The Bright Light Social Hour

Staking their name on bluesy, anthemic rock with their self-titled debut, The Bright Light Social Hour have switched gears to a more experimental approach to song-writing with their third full-length, Jude Vol .I Their fantastic new album features elements of Afrobeat, Kraut-rock with an atmospheric, psychedelic twist. In short, TBLSH are a hard to classify but easy to like foursome of extremely talented musicians. -Greg Ackerman


Straight from Japan comes self-proclaimed “new exciting onna (woman) band CHAI. A four-piece all-girl group, CHAI set out to change people’s perception of kawaii with their colorfully animated electro-rock and a fresh sound that is somehow both completely cute and entirely rocking at once.  -Tim O’Neill

Cherry Glazerr

With a name like Clementine Creevy, how can you not be a rock and roller? The frontwoman for LA’s Cherry Glazerr was made for this, with a voice that can switch from shoegazey to punk fury in the span of a single verse. This is, of course, set to a soundtrack of thick, grungy fuzz rock that is at times mellow, but mostly kicks your ass. With their new album Stuffed & Ready, which has a bizarrely awesome cover, Cherry Glazerr are ready to take the music world by storm as the powerful and eclectic rock and roll band we all need. –Neil Ferguson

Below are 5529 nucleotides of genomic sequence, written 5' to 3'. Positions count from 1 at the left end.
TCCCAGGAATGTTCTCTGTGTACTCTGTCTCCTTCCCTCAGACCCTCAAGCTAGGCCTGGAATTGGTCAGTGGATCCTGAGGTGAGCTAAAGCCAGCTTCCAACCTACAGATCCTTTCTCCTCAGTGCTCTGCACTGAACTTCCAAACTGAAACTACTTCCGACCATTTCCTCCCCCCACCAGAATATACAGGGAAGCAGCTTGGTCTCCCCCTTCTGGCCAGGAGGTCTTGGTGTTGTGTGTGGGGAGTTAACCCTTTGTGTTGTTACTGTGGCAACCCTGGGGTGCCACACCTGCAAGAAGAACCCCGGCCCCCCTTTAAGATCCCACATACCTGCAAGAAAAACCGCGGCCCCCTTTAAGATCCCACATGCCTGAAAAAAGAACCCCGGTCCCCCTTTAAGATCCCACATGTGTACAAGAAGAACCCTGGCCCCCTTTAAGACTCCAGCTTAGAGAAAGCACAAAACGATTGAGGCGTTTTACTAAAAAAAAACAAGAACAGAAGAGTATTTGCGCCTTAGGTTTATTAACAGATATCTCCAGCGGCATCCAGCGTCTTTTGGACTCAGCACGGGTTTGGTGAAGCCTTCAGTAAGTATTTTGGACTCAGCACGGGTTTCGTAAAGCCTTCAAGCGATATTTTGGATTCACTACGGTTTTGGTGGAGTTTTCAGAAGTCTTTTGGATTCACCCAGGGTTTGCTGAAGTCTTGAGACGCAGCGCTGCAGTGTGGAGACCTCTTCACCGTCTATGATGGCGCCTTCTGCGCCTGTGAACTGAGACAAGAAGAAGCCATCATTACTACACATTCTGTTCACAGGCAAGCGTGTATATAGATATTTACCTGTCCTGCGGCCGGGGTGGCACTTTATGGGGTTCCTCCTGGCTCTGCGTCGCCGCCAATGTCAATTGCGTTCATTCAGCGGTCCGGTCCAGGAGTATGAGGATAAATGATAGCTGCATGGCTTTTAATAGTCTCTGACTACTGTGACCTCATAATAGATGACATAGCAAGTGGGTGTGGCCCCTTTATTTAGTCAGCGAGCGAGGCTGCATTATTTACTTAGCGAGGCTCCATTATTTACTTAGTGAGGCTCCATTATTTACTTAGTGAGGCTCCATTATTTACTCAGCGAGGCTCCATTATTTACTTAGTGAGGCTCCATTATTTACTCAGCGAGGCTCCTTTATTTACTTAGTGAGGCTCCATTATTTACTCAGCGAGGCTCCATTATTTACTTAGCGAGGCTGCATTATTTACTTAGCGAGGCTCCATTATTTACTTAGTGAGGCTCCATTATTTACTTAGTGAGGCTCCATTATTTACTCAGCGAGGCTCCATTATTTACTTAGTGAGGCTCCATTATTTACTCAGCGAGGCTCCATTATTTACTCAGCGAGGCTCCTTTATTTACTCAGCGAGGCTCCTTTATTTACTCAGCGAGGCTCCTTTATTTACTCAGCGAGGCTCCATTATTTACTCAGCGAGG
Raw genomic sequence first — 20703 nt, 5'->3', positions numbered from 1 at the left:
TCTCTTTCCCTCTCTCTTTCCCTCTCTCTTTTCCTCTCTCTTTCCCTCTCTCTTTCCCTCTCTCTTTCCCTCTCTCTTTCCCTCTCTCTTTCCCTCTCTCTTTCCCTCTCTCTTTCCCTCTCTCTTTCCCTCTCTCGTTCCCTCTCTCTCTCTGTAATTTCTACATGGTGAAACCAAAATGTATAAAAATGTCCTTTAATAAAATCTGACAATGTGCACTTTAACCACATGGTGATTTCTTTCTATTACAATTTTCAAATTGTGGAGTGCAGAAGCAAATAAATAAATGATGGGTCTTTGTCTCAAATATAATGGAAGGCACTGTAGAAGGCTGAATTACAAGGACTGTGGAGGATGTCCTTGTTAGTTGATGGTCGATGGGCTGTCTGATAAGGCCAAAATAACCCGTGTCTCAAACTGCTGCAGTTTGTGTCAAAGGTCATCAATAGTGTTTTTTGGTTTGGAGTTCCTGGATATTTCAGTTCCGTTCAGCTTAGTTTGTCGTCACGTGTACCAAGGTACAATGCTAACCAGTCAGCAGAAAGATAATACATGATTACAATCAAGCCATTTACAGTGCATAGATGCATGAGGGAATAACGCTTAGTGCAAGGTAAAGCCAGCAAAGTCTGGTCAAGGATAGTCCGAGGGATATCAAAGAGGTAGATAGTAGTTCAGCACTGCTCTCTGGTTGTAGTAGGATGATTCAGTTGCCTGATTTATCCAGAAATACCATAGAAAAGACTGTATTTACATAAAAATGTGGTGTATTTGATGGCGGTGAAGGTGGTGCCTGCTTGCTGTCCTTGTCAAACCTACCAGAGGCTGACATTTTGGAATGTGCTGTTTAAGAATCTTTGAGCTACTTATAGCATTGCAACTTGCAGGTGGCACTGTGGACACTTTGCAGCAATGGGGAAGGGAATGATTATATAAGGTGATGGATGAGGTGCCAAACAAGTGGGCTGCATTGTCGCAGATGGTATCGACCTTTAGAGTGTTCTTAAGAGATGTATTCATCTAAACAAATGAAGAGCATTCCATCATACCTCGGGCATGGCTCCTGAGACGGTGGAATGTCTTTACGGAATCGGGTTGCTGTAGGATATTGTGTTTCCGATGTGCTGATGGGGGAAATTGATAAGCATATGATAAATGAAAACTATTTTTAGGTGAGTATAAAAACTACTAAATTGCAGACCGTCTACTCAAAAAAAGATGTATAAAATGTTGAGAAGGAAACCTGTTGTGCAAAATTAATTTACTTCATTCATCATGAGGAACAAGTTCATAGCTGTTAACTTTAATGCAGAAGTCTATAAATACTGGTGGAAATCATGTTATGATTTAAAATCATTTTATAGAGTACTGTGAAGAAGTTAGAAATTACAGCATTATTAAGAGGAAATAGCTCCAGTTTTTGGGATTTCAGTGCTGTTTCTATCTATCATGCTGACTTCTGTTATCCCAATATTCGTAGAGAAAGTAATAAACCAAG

Claire Morales

Denton, TX has always been a breeding ground for exciting and original music, and Claire Morales is no exception. With a unique falsetto made to float over electric guitars, Morales bring mind that long lost era called the 90s when rock bands that were a little outside the mold of the mainstream actually got record deals and had songs on the radio. In another era, she would be a huge deal, but today she is a bit of a secret, although not for long. Her music is raw and catchy, and her set is not to be missed. –Neil Ferguson

Daddy Long Legs

NYC blues punks Daddy Long Legs are set to lay waste to Austin, leaving booze-blessed stages and wide-eyed revelers in their wake. The trio’s stripped down, gutsy and invigorated arcane blues styles make Daddy a must-see act for anyone who’s ever been left feeling slightly downtrodden and disheartened by many of today’s “blues-rock” groups and in need of a reaffirmation of faith. -Tim O’Neill

Dirty Fences

Brooklyn party boys Dirty Fences like playing their hopped-up party-rock the way it was meant to be played: fast, loose and loud, and their shows are guaranteed to be raucous, beer-drenched affairs. The Fences have professed that their best performances happen at Hotel Vegas, so don’t miss their Saturday set at Burger Records’ Burgermania 8 where they play alongside a slew of other notable acts including some from this list, like CHAI and Daddy Long Legs. -Tim O’Neill

Gabriella Cohen

Whimsical, offbeat lyrics and upbeat guitar is the cornerstone of Cohen’s sound. Much of her music carries a lo-fi, garage rock vibe with touches of the Velvet Underground and even surf rock. She isn’t trying to make huge triumphant songs, but rather little groovy meditations on life, and there is something oddly peaceful and comforting about it. –Neil Ferguson

Garcia Peoples

This Rutherford, New Jersey foursome has been playing the jam band circuit, appearing at the Brooklyn Bowl last week with Grateful Shred, an instrumental Grateful Dead tribute act. But they’re less a jam band than a rock band with a penchant for extended improvisational interplay. -Greg Ackerman